By Charlie Johnston
(When confronting foreign policy and the questions of war and peace, observers too often monochromatically only over-correct for the last significant blunder. That leads us to lurch erratically, bouncing from one wall to another, like a drunken man walking down a hotel corridor. In all crises, we should look at the total framework and seek to carefully calibrate an approach that gives us the best chance of both prevailing and of establishing stability. Seeking to keep out of all conflicts gave us WWI, WWII, and the 9-11 attacks. Acting out of hubris sucked us into Vietnam. I was asked today about my take on Syria by a few friends. Rather than write a lengthy column, I will just share with you the (slightly modified) email I sent back to two of them.-CJ)
While I was worried most of last week, the way this is playing out looks like the most brilliantly deft foreign policy move in a very long time. I did not want to get in a war with Russia, I did not want to get in a new ground war in the Middle East…I wanted to isolate Iran – and hopefully enable regional players in alliance against Iran. I was not sure early on whether this was really done by Syria or whether it had been done by another faction trying to pull the US in. If it was done by Syria, we could not just leave it be, as the last century has shown quite clearly that nothing is so provocative to tyrants as weakness and irresolution, but I did not want to be suckered, either.
Russia wants a sphere of influence in the Middle East. We had shut them out so completely that when Obama gave them the opening in Syria, they took whatever they could get to get their foot in the door. I get that. Like a crooked card game to an obsessive poker player, he would not go there – unless it’s the only game in town. Syria was the only game in town when Obama opened up the Middle East to Russia.
When French President Emmanuel Macron said France had indisputable proof that Syria had done it – and our current National Security team confirmed it, I was relieved on that point. But it meant we had to act. Then I was worried about how to calibrate it properly. I was heartened when I heard credible reports of America and Russia coordinating through back channels.
Take a close look at the official statements that came out about this. First, Trump and Mattis made clear that this is a one-off, provided there is no more use of chemical weapons. In his statement, Trump did NOT say that Russia had to get out; rather he subtly invited Russia into a coalition against Iran and for stability. A spokesman said right after the attack that we had not told Russia when and where the attacks would be. Ha! We didn’t need to…if we simply told them back channel that we would be targeting chemical weapons sites and warehouses and would act soon, that would give them all they needed to know while making it true when we said we had not coordinated as to time of attack and specific targets. Russia’s ambassador’s comments that there could be grave consequences were remarkably pro forma and restrained if you are accustomed to actual serious Russian protests after a provocation.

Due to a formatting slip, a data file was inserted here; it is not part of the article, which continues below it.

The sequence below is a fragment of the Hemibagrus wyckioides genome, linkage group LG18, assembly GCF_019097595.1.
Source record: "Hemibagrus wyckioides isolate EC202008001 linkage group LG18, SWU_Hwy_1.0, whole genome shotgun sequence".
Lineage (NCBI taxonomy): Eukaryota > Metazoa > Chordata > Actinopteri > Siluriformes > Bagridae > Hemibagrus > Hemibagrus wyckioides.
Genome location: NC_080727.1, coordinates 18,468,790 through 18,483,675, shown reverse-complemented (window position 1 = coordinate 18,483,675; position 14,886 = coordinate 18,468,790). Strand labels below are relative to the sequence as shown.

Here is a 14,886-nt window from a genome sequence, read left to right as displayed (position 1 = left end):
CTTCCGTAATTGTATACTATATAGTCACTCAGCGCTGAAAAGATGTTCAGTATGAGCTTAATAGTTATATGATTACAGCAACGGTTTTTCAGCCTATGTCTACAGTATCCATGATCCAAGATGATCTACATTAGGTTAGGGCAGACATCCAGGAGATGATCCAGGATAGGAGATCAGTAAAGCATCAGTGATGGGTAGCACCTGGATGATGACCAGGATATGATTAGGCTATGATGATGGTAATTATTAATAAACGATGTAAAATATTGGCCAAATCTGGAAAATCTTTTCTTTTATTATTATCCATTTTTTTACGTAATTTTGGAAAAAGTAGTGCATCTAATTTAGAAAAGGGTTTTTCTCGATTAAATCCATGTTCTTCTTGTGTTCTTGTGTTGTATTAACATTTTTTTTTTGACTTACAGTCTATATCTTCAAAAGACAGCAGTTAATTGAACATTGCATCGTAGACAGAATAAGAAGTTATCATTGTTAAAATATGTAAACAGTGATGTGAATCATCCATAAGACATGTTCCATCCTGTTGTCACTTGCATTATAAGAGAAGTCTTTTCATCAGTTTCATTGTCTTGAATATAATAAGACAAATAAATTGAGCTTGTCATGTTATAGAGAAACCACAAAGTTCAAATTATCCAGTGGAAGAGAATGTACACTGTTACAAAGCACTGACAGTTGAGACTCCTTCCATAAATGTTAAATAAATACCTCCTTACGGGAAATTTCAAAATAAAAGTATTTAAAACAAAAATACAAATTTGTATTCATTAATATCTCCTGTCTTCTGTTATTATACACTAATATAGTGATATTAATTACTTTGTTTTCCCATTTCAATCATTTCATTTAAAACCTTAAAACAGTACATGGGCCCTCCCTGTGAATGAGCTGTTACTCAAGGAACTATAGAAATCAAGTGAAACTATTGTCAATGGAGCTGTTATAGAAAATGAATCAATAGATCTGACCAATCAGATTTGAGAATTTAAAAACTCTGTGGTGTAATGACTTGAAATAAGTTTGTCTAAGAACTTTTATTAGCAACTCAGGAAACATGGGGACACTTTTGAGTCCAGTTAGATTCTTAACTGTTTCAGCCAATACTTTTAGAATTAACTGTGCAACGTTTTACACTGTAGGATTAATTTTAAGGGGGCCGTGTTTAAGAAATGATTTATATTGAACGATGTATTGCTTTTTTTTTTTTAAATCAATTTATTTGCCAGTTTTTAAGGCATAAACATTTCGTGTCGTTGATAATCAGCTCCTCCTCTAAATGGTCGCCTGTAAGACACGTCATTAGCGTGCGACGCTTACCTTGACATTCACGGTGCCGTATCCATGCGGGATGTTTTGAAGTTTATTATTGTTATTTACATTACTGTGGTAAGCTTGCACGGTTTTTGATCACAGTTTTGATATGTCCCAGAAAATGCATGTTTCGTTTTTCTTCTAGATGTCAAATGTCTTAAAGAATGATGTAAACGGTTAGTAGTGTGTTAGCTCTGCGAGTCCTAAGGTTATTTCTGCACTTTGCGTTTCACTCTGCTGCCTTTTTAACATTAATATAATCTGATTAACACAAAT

The argument that Syria protects Christians was unpersuasive and even a little embarrassing to me. Are we so self-absorbed that we will give a guy a pass for routinely murdering innocent civilians, including large numbers of children, in exchange for leaving us alone? I thought this particularly distasteful since we have the young Saudi prince, Mohammed bin Salman, who has taken firm control of the country, openly collaborates with Israel, is working seriously to wipe the scourge of jihadism from his country and towards a solid alliance with the US and Israel. There, I thought, lies the hope for real stability in the Middle East and protection of Christians – we need to strengthen his hand and isolate Iran. Lo and behold; in the aftermath of our attack, Saudi Arabia has been joined by the United Arab Emirates and it looks like Egypt and maybe even Turkey in seeking to isolate Iran. Now Turkey wants to stop Iran because Erdogan wants to be the Jihadist Caliph, himself – but this coalition is firmly under the leadership of Saudi Arabia and bin Salman. There will undoubtedly be mischief from Turkey and Erdogan in years to come, but we will deal with that when it is time – and strengthening bin Salman’s hand now will help us enormously then.
The only real demand we made of Russia is that it prevent another chemical attack. Now that Russia knows we are not seeking to evict her, that strengthens her hand enormously internally. She can put a choke collar on Assad – or more likely wait a respectable time, oust him (perhaps even giving him asylum in Russia), install its own puppet (undoubtedly repressive, but not savage), and actually collaborate with America and Saudi Arabia in stabilizing the Middle East, isolating Iran, and waging a real, coordinated mission to wipe out Jihadists.
Meanwhile, I had been pleasantly surprised for months by French President Macron, even thinking he may be the most serious Western European leader since Margaret Thatcher. (They have had a really bad run in all Western European countries of incompetent bumblers at the helms). Europe faces a far more serious internal crisis than we do (and we face a deadly serious crisis), even though it is not as obvious yet. It is where ISIS and Jihad will ultimately regroup. I am heartened that France, at least, has a real president instead of a self-absorbed technocrat.
There are, of course, many things that could go awry…but this was calibrated just right – and if the signals I am picking up come to fruition, it is a gift that will help us endure the worst of the conflict we face.
Ave Maria, Stella Maris!